Stainless Steel Types and Properties
Chromium is the key ingredient in stainless steel
Stainless steel mill finishes
Stainless steel is first rolled to size and thickness and then annealed. Standard mill finishes are applied directly by the rollers and/or later with abrasives.
- No. 0 - Hot Rolled Annealed, thicker plates
- No. 1 - Hot rolled, annealed and passivated
- No, 2D - Cold rolled, annealed, pickled and passivated
- No, 2B - Cold rolled, annealed, pickled and passivated, with an additional pass through polished rollers
- No, 2BA - Bright Anealed (BA) same as above with highly polished rollers
- No. 3 - Coarse abrasive finish
- No. 4 - Fine abrasive finish
- No. 6 - Matte finish
- No. 7 - Reflective finish
- No. 8 - Mirror finish
Adding more than 12% chromium, by weight, to certain iron-alloys results in the formation of a non-corrosive oxide, a "passive film," which serves as a protective barrier between the steel and its environment. This passive film keeps the steel shiny and will re-form if the steel is scratched. Adding various elements to the alloy result in different properties. Nickel is added for better corrosion resistance, ductility and weldability. Molybdenum is added to resist pitting. Carbon is added for higher strength and hardness. Aluminum and silicon are added for improved oxidation reststance.
Austenitic (non heat treatable) stainless steel grades
The austenitic grades, known as the 300 series are iron-nickel-chromium composites. They are non-magnetic in the annealed state and are non-heat treatable. They can be hardened by cold-working only. The retain their austenitic structure at all temperatures and are generally the most weldable stainless steels. Here are some of the more common types in the 300 series.
- Type 301 - Highly ductile, for formed products. Also hardens rapidly during mechanical working. Good weldability. Better wear resistance and fatigue strength than Type 304.
- Type 302 - Same corrosion resistance as Type 304, with slightly higher strength due to additional carbon.
- Type 303 - Easier machining version of 304 with the addition of sulfur and phosphorus. Also referred to as A1 in ISO 3506. Excellent for making heavier cuts in automatic machining operations.
- Type 304 - The most common grade; the classic 18/8 stainless steel. Also referred to as A2 in ISO 3506. Low carbon content for good weldability. Good corrosion reststance. Easy to form.
- Type 309 - Has better temperature resistance than Type 304.
- Type 316 - The second most common grade after Type 304; Type 316L and Type 316LVP are ASTM F138 compliant Implant Grade Stainless Steels and are often used for food and surgical stainless steel purposes. This alloy has a higher nickel and molybdenum content for increased corrosion and pitting resistance. Excellent for chemical processing applications. Also known as marine grade stainless steel. Most watches that are made of stainless steel are made of this grade. 18/10 stainless often corresponds to this grade. Also referred to as "A4" in ISO 3506. Good weldability.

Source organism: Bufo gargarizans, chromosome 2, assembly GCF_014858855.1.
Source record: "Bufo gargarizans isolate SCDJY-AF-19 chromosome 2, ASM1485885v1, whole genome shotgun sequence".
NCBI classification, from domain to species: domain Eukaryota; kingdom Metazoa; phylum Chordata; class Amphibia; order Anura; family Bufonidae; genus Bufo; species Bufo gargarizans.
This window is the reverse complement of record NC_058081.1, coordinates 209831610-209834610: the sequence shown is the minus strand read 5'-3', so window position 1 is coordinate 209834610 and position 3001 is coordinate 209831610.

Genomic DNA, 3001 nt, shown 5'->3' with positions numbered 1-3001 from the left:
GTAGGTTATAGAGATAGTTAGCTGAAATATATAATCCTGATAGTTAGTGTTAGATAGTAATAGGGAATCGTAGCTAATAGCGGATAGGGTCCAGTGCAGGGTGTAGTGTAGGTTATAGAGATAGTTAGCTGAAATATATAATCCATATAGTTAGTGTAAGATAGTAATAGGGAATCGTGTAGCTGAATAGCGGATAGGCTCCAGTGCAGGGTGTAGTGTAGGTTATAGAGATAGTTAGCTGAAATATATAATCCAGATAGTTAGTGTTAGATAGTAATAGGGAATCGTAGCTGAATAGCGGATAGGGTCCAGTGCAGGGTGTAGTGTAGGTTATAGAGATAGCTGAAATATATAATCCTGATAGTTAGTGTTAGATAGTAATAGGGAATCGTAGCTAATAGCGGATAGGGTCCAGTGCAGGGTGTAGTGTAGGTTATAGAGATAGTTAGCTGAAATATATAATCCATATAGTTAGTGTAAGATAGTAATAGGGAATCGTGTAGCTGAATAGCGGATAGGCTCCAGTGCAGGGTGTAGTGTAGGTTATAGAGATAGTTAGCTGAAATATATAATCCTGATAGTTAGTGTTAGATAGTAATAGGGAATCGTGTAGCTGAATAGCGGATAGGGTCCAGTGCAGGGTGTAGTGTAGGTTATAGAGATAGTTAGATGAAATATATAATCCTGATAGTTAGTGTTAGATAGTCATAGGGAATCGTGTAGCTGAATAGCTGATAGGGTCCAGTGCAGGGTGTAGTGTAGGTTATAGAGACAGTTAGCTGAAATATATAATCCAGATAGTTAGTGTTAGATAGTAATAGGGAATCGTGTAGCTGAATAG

- Type 321 - Similar to 304 but lower risk of weld decay due to addition of titanium. See also 347 with addition of niobium for desensitization during welding.
Martensitic (heat treatable) stainless steel grades
The Martensitic grades are strong, highly machinable, heat-treatable, and magnetic, but are not as corrosion reststant as the 300 series stainless steels. They are often used in bearings and cutlery. Here are some of the more common types.
- Type 408 - Heat-resistant; poor corrosion resistance; 11% chromium, 8% nickel.
- Type 409 - Cheapest type; used for automobile exhausts; ferritic (iron/chromium only). * Type 410 - Wear resistant, but less corrosion resistant.
- Type 416 - Easy to machine due to additional sulfur.
- Type 420 - Cutlery Grade martensitic; similar to the Brearley's original rustless steel. Also known as surgical steel. Excellent polishability.
- Type 430 - Decorative, e.g., for automotive trim; ferritic. Good formability, but with reduced temperature and corrosion resistance.
- Type 440 - A higher grade of cutlery steel, with more carbon in it, which allows for much better edge retention when the steel is heat treated properly. It can be hardened to Rockwell 58 hardness, making it one of the hardest stainless steels. Also known as razor blade steel. Available in three grades 440A, 440B, 440C (more common) and 440F (free machinable).